Board books are almost always small and made of cardboard. Their covers can be flat or puffy or shaped like something. They can be stories (basically small versions of regular picture books) but they are also often concept books or novelty books. Subspecies:
- CONCEPT BOOKS are board books that teach about things like ABC, 123, Up/Down, Colors, Animals, etc. in an extremely simple way.
- NOVELTY BOOKS have some sort of special interactive element like lift-the-flap, textured touch-and-feel, sliding panels, a spinning wheel, etc.
- Written by the artist (so they only have to pay one person)
- Written in-house with an artist hired on a work-for-hire basis (so they only
have to pay one person, and that, usually for much less than for regular picture books), or better yet, written AND designed in-house, AND/OR
- Branded "spin offs" of existing popular picture book characters (like OLIVIA COUNTS or CURIOUS GEORGE COLOR FUN kind of thing), OR
- Board book versions of existing picture books (in other words, the SAME ALREADY SUCCESSFUL BOOK, just shrunk).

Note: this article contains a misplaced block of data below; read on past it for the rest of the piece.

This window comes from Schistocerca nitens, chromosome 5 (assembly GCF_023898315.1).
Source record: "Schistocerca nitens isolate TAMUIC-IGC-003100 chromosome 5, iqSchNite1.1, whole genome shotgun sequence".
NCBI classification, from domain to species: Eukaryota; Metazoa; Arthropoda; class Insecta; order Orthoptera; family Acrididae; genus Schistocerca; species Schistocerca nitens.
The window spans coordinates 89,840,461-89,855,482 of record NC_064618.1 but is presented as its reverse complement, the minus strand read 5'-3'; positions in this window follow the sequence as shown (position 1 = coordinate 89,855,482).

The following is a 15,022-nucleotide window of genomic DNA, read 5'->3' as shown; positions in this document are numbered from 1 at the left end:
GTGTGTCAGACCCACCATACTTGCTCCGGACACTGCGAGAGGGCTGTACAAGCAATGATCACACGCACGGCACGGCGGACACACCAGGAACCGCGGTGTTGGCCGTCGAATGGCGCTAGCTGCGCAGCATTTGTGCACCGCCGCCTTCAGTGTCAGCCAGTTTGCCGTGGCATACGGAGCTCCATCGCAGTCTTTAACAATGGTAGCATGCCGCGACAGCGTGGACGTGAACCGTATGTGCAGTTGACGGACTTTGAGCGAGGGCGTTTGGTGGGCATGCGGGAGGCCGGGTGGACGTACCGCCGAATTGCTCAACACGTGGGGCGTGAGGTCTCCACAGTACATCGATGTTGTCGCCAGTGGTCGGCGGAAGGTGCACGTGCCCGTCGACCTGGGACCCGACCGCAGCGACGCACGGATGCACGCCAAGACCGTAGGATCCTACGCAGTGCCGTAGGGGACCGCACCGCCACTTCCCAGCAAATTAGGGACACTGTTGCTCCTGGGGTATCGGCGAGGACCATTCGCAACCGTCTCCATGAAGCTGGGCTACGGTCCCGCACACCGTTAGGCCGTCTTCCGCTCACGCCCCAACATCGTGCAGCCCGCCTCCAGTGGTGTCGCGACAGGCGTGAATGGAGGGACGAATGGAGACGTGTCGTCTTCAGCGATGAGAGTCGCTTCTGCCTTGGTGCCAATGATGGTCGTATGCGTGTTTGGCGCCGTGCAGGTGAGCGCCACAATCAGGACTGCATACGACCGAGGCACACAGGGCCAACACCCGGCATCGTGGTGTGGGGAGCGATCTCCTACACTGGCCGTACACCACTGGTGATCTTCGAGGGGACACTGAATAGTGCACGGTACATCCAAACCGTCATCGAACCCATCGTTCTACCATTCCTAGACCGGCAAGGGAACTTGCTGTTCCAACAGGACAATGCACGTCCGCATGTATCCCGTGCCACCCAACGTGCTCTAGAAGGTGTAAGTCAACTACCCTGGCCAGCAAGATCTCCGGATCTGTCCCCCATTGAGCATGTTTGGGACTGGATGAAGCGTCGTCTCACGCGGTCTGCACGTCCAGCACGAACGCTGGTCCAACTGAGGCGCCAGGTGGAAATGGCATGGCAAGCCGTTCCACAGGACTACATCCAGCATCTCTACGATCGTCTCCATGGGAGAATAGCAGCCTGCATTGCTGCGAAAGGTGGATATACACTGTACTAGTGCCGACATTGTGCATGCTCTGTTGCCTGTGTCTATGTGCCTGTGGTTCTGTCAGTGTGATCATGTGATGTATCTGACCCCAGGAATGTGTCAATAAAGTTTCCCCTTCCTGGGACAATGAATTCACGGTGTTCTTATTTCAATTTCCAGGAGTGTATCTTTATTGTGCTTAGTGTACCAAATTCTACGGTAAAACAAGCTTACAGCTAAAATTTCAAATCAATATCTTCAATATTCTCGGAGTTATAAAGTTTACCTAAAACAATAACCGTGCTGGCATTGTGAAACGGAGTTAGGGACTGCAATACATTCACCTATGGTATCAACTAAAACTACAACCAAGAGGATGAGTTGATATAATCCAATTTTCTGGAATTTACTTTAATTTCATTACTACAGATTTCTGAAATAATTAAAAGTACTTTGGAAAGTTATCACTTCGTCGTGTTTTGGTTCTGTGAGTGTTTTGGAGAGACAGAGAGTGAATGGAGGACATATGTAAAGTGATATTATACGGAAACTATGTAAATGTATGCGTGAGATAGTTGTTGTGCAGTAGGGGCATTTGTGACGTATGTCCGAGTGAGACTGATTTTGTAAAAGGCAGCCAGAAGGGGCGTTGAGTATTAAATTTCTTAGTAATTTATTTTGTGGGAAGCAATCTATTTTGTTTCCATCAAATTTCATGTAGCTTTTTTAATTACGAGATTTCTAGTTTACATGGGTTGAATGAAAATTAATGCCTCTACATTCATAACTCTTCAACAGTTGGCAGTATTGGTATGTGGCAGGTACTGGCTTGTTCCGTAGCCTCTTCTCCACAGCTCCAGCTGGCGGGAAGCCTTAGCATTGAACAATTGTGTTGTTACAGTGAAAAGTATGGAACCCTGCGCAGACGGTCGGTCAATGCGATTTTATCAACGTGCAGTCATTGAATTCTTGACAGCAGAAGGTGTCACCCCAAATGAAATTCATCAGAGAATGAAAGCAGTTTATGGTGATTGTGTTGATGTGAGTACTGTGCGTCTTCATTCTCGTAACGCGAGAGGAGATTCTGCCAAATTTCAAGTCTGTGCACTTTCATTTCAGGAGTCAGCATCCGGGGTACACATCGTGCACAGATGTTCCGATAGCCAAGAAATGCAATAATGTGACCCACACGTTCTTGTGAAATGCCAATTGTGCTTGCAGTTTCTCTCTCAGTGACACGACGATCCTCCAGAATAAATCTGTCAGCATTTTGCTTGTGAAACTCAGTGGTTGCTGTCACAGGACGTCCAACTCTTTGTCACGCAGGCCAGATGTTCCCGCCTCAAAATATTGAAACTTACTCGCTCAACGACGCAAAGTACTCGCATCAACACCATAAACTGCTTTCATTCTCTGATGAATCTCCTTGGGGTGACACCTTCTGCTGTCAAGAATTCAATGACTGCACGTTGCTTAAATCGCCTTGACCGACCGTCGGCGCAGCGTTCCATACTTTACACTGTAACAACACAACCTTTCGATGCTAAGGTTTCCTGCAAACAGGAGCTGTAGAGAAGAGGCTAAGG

If you are a terrific artist/designer, and you have an awesome idea for a fun baby book or set of novelty books, there is a (slim) possibility you might break in this way. As an author who is NOT an artist, though, I'd think it would be VERY DIFFICULT INDEED to sell your text as a board book.
Not impossible, I suppose. Almost nothing is impossible, and there may be exceptions to every rule. But as the dear departed Editorial Anonymous said in her post on the subject (which explains what I just explained but in an even clearer way):
"Take my advice and don't present a manuscript as a board book just because you think it'd be cuter that way. Starting a book off as a hardcover picture book is always more profitable for the publisher, which means the acquisition pulls more weight for the editor, the book gets more attention, and it's more profitable for you."
* ETA: I stand corrected! I couldn't think of any board book originals, but the lovely Emily Jenkins reminds me that she wrote an original board book series, "Bea and Haha", illustrated by Tomek Bogacki - sadly out of print, though. And Laurel Snyder wrote one "Nosh Schlep Schluff" - but there were special circumstances. And Lawrence Schimel has a series called "Little Pirate" from Innovative Kids. But I still say these are highly unusual in the board book realm.